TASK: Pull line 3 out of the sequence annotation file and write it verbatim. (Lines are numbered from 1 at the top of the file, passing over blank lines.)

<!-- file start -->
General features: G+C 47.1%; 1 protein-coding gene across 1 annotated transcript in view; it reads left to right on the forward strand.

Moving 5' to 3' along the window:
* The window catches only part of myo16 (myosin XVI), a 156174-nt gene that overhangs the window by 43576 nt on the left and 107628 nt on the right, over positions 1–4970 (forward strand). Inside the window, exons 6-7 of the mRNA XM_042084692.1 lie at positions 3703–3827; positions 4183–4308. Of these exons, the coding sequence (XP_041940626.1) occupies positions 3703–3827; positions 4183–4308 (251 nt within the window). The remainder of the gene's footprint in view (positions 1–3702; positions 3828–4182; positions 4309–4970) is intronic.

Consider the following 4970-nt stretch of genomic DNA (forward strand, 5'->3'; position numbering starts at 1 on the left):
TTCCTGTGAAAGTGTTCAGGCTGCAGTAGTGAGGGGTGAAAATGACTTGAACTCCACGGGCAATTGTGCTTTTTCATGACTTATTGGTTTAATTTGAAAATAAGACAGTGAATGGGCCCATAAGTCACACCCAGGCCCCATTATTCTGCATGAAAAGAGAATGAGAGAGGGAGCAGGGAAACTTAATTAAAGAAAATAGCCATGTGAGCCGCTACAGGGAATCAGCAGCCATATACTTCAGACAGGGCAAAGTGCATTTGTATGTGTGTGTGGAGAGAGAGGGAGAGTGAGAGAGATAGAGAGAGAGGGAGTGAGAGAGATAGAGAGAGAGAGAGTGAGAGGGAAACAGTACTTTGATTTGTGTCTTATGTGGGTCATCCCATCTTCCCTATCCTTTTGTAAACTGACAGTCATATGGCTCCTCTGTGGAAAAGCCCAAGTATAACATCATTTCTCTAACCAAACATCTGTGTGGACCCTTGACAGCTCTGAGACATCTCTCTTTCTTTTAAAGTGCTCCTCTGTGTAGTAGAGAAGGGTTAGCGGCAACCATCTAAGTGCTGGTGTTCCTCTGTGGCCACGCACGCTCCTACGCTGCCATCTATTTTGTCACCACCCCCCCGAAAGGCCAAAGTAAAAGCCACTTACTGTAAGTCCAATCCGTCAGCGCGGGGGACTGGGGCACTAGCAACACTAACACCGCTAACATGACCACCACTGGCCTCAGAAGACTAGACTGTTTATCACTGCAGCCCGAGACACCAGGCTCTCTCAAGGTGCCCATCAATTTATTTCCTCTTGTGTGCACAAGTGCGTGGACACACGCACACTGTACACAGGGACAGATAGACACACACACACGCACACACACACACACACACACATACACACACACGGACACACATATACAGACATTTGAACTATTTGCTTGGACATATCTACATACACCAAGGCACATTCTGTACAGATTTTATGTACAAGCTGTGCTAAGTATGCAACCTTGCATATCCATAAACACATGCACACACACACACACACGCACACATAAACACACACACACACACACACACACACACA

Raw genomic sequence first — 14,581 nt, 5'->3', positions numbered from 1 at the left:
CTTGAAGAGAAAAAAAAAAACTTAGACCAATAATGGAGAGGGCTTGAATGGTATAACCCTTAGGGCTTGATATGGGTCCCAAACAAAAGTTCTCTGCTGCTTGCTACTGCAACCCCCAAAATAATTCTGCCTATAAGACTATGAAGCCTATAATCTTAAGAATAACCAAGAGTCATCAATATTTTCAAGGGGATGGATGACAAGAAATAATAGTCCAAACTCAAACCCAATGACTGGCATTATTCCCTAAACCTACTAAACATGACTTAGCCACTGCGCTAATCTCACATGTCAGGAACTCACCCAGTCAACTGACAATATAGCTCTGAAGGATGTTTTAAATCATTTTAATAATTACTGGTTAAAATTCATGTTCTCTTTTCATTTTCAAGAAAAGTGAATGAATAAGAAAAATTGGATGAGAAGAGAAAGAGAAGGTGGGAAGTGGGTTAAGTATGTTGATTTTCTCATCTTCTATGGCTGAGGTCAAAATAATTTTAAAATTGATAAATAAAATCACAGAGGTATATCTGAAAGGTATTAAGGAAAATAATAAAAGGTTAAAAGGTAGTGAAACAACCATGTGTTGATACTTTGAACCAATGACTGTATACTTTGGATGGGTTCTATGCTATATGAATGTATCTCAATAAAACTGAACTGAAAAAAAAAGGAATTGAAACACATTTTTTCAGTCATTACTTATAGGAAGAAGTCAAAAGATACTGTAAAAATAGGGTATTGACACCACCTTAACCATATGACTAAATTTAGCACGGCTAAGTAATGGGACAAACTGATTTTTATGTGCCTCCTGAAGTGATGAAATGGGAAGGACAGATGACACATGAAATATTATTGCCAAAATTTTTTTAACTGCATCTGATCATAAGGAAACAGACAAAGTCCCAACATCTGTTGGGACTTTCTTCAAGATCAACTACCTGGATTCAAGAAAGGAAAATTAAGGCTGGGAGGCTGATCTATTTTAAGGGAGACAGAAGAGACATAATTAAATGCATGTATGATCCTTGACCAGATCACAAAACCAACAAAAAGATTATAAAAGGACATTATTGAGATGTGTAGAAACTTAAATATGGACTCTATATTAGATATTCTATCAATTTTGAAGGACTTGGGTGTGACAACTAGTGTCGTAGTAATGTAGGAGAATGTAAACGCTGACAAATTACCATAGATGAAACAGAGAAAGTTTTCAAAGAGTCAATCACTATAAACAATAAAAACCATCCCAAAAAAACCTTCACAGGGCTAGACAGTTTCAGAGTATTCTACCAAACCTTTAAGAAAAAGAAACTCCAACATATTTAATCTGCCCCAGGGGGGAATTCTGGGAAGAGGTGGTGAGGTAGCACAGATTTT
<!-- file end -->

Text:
* The window catches only part of myo16 (myosin XVI), a 156174-nt gene that overhangs the window by 43576 nt on the left and 107628 nt on the right, over positions 1–4970 (forward strand). Inside the window, exons 6-7 of the mRNA XM_042084692.1 lie at positions 3703–3827; positions 4183–4308. Of these exons, the coding sequence (XP_041940626.1) occupies positions 3703–3827; positions 4183–4308 (251 nt within the window). The remainder of the gene's footprint in view (positions 1–3702; positions 3828–4182; positions 4309–4970) is intronic.